Franjo TudjmanFranjo Tuđman (May 14, 1922 - December 10, 1999) was the first president of Croatia in the 1990s.
Tuđman's political party HDZ ("Hrvatska Demokratska Zajednica", Croatian Democratic Union) won the first post-communist multi-party elections in 1990 and he became the president of the country. A year later he proclaimed the Croatian declaration of independence. He was reelected twice and remained in power until his death in late 1999.
He was born in Veliko Trgovišće, a village in Hrvatsko Zagorje, region in northern Croatia.
During WWII he was on the side of Tito's partisans, where he also met his future wife, Ankica. He became the youngest general in the Yugoslav people's army in the 60s which some observers linked to the fact that he sprung from Zagorje, a region which gave few Communist partisans. He left active army service in 1961 to found the Institute for the history of the workers' movement, and remained its director until 1967.
He wrote a series of revisionist articles which attacked the communist establishment, and was subsequently expelled from the Party. In 1971 he was sentenced to two years of prison for supporting the civil unrest, the so-called "Croatian Spring", but was released after nine months. He was trialled again in 1981 and got three years of prison, but again he only served a portion, eleven months. Tito bestowed him a presidential pardon who appreciated his battle against 'Serbian chauvinism'.
In 1989, Tuđman unveiled his most known work of all, Wastelands of History ('Bespuća povijesne zbiljnosti') in which he greatly diminished the role of the Holocaust and accused the Serbs and Jews of overinflating WW II casualty figures.
Tuđman's political party was organized by pro-independence activists within Croatia and among the large diaspora abroad. Only three months after being officially registered, they entered the elections and won almost two thirds of the vote in April/May 1990. On the 25th of July, 1991, they achieved their goal and Franjo Tuđman declared Croatia's independence.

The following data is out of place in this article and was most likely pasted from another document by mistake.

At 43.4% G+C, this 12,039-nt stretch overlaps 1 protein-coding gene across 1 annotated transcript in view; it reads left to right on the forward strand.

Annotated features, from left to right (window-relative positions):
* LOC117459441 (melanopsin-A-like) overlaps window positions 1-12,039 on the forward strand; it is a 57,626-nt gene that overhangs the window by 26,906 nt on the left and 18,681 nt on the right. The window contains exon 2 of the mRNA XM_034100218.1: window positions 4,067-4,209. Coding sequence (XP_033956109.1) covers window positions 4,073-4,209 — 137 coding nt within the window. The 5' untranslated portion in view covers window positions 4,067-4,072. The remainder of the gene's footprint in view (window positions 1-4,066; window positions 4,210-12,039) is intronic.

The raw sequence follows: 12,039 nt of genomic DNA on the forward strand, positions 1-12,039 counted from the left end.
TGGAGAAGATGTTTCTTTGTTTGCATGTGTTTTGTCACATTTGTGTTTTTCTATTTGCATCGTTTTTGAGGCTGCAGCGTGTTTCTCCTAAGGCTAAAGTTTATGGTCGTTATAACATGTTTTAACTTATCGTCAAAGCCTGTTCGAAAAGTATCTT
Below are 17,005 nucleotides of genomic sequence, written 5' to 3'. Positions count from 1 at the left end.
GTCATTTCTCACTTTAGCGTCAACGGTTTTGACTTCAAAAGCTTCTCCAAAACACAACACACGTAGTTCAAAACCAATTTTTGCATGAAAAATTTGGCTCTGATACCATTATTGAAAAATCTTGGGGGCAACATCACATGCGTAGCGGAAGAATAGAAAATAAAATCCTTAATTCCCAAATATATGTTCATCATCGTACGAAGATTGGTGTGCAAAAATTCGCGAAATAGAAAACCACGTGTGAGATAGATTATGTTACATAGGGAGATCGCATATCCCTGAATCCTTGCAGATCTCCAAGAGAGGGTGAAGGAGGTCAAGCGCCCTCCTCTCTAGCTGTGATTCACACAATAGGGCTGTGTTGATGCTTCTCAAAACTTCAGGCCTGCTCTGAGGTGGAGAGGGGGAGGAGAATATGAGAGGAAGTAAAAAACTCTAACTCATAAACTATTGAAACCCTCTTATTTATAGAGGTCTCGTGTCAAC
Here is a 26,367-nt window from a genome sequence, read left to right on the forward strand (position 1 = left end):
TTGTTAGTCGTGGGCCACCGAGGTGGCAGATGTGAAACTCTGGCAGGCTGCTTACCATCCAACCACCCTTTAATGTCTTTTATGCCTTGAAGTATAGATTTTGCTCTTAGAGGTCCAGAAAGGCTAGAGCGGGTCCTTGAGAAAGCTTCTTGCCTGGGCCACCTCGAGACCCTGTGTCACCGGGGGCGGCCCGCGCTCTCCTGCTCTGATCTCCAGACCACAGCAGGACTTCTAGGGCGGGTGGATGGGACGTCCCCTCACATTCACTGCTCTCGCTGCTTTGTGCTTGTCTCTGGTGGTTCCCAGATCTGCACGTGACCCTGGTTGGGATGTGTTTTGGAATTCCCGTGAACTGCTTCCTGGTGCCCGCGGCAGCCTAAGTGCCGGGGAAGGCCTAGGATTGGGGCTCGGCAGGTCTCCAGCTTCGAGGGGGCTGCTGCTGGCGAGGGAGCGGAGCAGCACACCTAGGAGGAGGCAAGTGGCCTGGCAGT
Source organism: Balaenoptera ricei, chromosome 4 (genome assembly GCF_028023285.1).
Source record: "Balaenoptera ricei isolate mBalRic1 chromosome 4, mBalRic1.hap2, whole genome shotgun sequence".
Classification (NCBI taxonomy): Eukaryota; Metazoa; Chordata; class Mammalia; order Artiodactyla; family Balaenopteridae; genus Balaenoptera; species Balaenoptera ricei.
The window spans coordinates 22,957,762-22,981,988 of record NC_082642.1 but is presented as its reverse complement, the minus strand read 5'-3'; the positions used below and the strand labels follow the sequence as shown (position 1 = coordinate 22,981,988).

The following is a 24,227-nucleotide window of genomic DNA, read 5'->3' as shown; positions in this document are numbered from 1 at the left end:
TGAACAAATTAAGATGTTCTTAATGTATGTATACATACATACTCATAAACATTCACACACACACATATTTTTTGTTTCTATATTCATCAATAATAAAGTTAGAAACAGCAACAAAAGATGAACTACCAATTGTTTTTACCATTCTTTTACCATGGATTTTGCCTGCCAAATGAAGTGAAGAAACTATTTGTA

Tuđman led the fledgling country through very rough times, in war with Serbia on several fronts. The armed conflict in Croatia died down by 1992 but over a fifth of the country wasn't under government control, the areas which were overwhelmingly Serb were organized into the so-called Republic of the Serb Krajina, supported by Slobodan Milošević's Serbian government.
New elections were organized in Croatia and Tuđman again won with over 60% majority. In the coming years, his government supported Bosnian Croats in the war in Bosnia and Herzegovina. It was widely speculated that he and Milošević were actually in cahoots to carve up Bosnia amongst themselves, ever since their secret meeting in Karađorđevo in 1991. Tuđman also supported Bosnian Croats because of a powerful lobby of Croats from Herzegovina whose funding de facto brought him into power.
He didn't however finish his third mandate, incapacitated by cancer in late 1999. The Constitutional Court declared him too ill to rule on November 26th, and on December 10th, 1999 he died at the age of 77.
He had two sons Miroslav and Stjepan, and one daughter Nevenka.